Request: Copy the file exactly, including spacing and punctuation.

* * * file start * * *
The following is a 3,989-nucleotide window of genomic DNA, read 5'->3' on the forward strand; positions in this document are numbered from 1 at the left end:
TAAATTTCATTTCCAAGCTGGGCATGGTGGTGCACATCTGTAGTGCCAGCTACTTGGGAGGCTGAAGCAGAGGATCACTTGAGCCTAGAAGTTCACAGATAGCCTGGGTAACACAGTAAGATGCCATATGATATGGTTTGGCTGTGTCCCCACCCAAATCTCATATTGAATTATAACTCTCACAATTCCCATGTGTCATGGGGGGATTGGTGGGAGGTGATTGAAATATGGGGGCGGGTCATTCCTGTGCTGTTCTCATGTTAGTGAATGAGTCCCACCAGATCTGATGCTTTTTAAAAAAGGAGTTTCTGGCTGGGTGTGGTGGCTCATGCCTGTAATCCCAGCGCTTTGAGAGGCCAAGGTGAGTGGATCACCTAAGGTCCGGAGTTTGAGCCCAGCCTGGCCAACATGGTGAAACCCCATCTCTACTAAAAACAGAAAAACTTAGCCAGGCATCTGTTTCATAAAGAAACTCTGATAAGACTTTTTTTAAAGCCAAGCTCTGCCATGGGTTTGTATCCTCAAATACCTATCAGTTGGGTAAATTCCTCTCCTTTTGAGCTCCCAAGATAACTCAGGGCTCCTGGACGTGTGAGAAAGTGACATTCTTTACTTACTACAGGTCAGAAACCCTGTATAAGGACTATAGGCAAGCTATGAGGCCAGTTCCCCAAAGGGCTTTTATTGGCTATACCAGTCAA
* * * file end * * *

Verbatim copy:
The following is a 3,989-nucleotide window of genomic DNA, read 5'->3' on the forward strand; positions in this document are numbered from 1 at the left end:
TAAATTTCATTTCCAAGCTGGGCATGGTGGTGCACATCTGTAGTGCCAGCTACTTGGGAGGCTGAAGCAGAGGATCACTTGAGCCTAGAAGTTCACAGATAGCCTGGGTAACACAGTAAGATGCCATATGATATGGTTTGGCTGTGTCCCCACCCAAATCTCATATTGAATTATAACTCTCACAATTCCCATGTGTCATGGGGGGATTGGTGGGAGGTGATTGAAATATGGGGGCGGGTCATTCCTGTGCTGTTCTCATGTTAGTGAATGAGTCCCACCAGATCTGATGCTTTTTAAAAAAGGAGTTTCTGGCTGGGTGTGGTGGCTCATGCCTGTAATCCCAGCGCTTTGAGAGGCCAAGGTGAGTGGATCACCTAAGGTCCGGAGTTTGAGCCCAGCCTGGCCAACATGGTGAAACCCCATCTCTACTAAAAACAGAAAAACTTAGCCAGGCATCTGTTTCATAAAGAAACTCTGATAAGACTTTTTTTAAAGCCAAGCTCTGCCATGGGTTTGTATCCTCAAATACCTATCAGTTGGGTAAATTCCTCTCCTTTTGAGCTCCCAAGATAACTCAGGGCTCCTGGACGTGTGAGAAAGTGACATTCTTTACTTACTACAGGTCAGAAACCCTGTATAAGGACTATAGGCAAGCTATGAGGCCAGTTCCCCAAAGGGCTTTTATTGGCTATACCAGTCAA